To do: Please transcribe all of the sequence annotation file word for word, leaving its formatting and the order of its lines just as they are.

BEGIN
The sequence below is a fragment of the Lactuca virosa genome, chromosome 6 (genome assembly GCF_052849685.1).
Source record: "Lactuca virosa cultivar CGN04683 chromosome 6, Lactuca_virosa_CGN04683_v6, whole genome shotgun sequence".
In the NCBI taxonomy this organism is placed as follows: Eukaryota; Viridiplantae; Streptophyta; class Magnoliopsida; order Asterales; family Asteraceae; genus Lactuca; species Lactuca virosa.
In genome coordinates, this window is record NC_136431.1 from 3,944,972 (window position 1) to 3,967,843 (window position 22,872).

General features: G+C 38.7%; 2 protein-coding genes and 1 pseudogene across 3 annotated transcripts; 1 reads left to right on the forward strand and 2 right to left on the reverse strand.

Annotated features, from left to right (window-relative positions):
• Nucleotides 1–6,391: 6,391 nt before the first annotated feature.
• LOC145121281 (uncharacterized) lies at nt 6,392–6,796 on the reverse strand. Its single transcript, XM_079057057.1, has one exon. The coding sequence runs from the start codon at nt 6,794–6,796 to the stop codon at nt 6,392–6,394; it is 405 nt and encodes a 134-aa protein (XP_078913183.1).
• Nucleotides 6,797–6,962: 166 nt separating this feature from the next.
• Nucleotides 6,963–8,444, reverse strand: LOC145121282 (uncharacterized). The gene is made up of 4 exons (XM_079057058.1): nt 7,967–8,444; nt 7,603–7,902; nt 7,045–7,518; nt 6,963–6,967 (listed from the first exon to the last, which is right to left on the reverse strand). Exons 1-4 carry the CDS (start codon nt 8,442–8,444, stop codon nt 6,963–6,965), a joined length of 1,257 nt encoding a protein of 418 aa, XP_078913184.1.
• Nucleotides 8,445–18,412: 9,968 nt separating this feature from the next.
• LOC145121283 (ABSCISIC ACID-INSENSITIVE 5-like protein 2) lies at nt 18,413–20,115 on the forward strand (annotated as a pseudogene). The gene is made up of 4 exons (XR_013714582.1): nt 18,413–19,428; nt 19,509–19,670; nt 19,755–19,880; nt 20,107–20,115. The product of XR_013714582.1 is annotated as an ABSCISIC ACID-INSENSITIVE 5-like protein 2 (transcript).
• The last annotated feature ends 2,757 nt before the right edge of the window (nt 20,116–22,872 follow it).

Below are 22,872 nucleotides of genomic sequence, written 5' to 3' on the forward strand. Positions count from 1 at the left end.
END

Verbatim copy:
The sequence below is a fragment of the Lactuca virosa genome, chromosome 6 (genome assembly GCF_052849685.1).
Source record: "Lactuca virosa cultivar CGN04683 chromosome 6, Lactuca_virosa_CGN04683_v6, whole genome shotgun sequence".
In the NCBI taxonomy this organism is placed as follows: Eukaryota; Viridiplantae; Streptophyta; class Magnoliopsida; order Asterales; family Asteraceae; genus Lactuca; species Lactuca virosa.
In genome coordinates, this window is record NC_136431.1 from 3,944,972 (window position 1) to 3,967,843 (window position 22,872).

General features: G+C 38.7%; 2 protein-coding genes and 1 pseudogene across 3 annotated transcripts; 1 reads left to right on the forward strand and 2 right to left on the reverse strand.

Annotated features, from left to right (window-relative positions):
• Nucleotides 1–6,391: 6,391 nt before the first annotated feature.
• LOC145121281 (uncharacterized) lies at nt 6,392–6,796 on the reverse strand. Its single transcript, XM_079057057.1, has one exon. The coding sequence runs from the start codon at nt 6,794–6,796 to the stop codon at nt 6,392–6,394; it is 405 nt and encodes a 134-aa protein (XP_078913183.1).
• Nucleotides 6,797–6,962: 166 nt separating this feature from the next.
• Nucleotides 6,963–8,444, reverse strand: LOC145121282 (uncharacterized). The gene is made up of 4 exons (XM_079057058.1): nt 7,967–8,444; nt 7,603–7,902; nt 7,045–7,518; nt 6,963–6,967 (listed from the first exon to the last, which is right to left on the reverse strand). Exons 1-4 carry the CDS (start codon nt 8,442–8,444, stop codon nt 6,963–6,965), a joined length of 1,257 nt encoding a protein of 418 aa, XP_078913184.1.
• Nucleotides 8,445–18,412: 9,968 nt separating this feature from the next.
• LOC145121283 (ABSCISIC ACID-INSENSITIVE 5-like protein 2) lies at nt 18,413–20,115 on the forward strand (annotated as a pseudogene). The gene is made up of 4 exons (XR_013714582.1): nt 18,413–19,428; nt 19,509–19,670; nt 19,755–19,880; nt 20,107–20,115. The product of XR_013714582.1 is annotated as an ABSCISIC ACID-INSENSITIVE 5-like protein 2 (transcript).
• The last annotated feature ends 2,757 nt before the right edge of the window (nt 20,116–22,872 follow it).

Below are 22,872 nucleotides of genomic sequence, written 5' to 3' on the forward strand. Positions count from 1 at the left end.